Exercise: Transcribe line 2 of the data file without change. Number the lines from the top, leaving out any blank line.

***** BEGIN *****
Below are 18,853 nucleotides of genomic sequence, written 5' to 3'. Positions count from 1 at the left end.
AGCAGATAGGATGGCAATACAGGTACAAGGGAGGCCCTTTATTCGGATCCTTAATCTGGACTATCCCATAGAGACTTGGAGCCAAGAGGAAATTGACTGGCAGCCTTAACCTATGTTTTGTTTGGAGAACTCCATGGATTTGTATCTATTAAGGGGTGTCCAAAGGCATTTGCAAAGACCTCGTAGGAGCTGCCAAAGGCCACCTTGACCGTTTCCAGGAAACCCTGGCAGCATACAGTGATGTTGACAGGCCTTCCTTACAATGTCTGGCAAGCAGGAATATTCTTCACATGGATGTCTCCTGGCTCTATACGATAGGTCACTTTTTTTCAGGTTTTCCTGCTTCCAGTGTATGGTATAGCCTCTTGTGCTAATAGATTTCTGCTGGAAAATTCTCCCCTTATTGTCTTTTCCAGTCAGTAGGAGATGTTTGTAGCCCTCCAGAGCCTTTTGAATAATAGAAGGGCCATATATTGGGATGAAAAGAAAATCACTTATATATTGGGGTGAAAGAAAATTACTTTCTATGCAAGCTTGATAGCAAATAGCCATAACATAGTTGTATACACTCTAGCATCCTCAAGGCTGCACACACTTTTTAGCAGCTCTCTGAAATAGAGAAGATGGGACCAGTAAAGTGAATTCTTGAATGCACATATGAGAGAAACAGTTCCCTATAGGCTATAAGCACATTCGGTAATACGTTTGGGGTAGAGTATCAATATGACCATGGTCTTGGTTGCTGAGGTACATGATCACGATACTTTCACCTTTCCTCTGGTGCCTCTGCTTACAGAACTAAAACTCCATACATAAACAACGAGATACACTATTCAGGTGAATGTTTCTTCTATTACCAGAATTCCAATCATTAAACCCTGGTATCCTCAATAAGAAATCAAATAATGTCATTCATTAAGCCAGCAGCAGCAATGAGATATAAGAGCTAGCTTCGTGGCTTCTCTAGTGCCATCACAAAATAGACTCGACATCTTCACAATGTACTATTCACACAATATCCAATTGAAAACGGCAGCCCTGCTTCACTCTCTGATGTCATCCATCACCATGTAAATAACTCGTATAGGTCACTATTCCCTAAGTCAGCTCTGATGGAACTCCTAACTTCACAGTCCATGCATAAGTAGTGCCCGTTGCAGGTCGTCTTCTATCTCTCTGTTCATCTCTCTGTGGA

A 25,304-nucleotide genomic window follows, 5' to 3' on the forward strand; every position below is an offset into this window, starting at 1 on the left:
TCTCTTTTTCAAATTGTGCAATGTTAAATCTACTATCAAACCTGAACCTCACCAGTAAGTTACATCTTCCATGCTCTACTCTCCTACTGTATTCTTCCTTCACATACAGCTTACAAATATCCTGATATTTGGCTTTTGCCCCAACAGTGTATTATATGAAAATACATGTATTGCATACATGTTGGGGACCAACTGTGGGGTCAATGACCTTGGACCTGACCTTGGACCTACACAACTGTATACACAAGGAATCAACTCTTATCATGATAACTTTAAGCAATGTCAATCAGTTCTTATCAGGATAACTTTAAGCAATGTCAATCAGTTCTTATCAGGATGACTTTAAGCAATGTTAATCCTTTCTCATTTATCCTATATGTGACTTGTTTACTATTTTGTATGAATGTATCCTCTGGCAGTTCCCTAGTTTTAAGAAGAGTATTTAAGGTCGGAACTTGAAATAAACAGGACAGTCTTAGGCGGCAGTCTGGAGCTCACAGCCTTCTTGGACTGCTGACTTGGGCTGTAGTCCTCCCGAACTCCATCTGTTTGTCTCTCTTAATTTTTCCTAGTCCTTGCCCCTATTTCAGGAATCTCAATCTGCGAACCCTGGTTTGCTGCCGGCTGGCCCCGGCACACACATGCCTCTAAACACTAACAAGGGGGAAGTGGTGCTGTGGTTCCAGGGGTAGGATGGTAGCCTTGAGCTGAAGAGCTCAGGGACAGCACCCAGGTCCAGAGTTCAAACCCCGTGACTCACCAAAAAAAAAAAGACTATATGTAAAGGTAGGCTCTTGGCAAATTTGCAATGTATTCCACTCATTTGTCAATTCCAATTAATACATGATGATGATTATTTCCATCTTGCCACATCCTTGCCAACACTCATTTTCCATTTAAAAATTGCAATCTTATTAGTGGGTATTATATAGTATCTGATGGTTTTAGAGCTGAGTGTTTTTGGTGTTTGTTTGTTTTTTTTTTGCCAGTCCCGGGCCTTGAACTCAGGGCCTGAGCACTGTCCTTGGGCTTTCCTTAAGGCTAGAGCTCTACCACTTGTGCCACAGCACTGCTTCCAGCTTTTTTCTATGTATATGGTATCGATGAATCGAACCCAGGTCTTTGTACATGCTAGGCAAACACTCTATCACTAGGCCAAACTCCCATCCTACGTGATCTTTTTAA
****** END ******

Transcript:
AGCAGATAGGATGGCAATACAGGTACAAGGGAGGCCCTTTATTCGGATCCTTAATCTGGACTATCCCATAGAGACTTGGAGCCAAGAGGAAATTGACTGGCAGCCTTAACCTATGTTTTGTTTGGAGAACTCCATGGATTTGTATCTATTAAGGGGTGTCCAAAGGCATTTGCAAAGACCTCGTAGGAGCTGCCAAAGGCCACCTTGACCGTTTCCAGGAAACCCTGGCAGCATACAGTGATGTTGACAGGCCTTCCTTACAATGTCTGGCAAGCAGGAATATTCTTCACATGGATGTCTCCTGGCTCTATACGATAGGTCACTTTTTTTCAGGTTTTCCTGCTTCCAGTGTATGGTATAGCCTCTTGTGCTAATAGATTTCTGCTGGAAAATTCTCCCCTTATTGTCTTTTCCAGTCAGTAGGAGATGTTTGTAGCCCTCCAGAGCCTTTTGAATAATAGAAGGGCCATATATTGGGATGAAAAGAAAATCACTTATATATTGGGGTGAAAGAAAATTACTTTCTATGCAAGCTTGATAGCAAATAGCCATAACATAGTTGTATACACTCTAGCATCCTCAAGGCTGCACACACTTTTTAGCAGCTCTCTGAAATAGAGAAGATGGGACCAGTAAAGTGAATTCTTGAATGCACATATGAGAGAAACAGTTCCCTATAGGCTATAAGCACATTCGGTAATACGTTTGGGGTAGAGTATCAATATGACCATGGTCTTGGTTGCTGAGGTACATGATCACGATACTTTCACCTTTCCTCTGGTGCCTCTGCTTACAGAACTAAAACTCCATACATAAACAACGAGATACACTATTCAGGTGAATGTTTCTTCTATTACCAGAATTCCAATCATTAAACCCTGGTATCCTCAATAAGAAATCAAATAATGTCATTCATTAAGCCAGCAGCAGCAATGAGATATAAGAGCTAGCTTCGTGGCTTCTCTAGTGCCATCACAAAATAGACTCGACATCTTCACAATGTACTATTCACACAATATCCAATTGAAAACGGCAGCCCTGCTTCACTCTCTGATGTCATCCATCACCATGTAAATAACTCGTATAGGTCACTATTCCCTAAGTCAGCTCTGATGGAACTCCTAACTTCACAGTCCATGCATAAGTAGTGCCCGTTGCAGGTCGTCTTCTATCTCTCTGTTCATCTCTCTGTGGA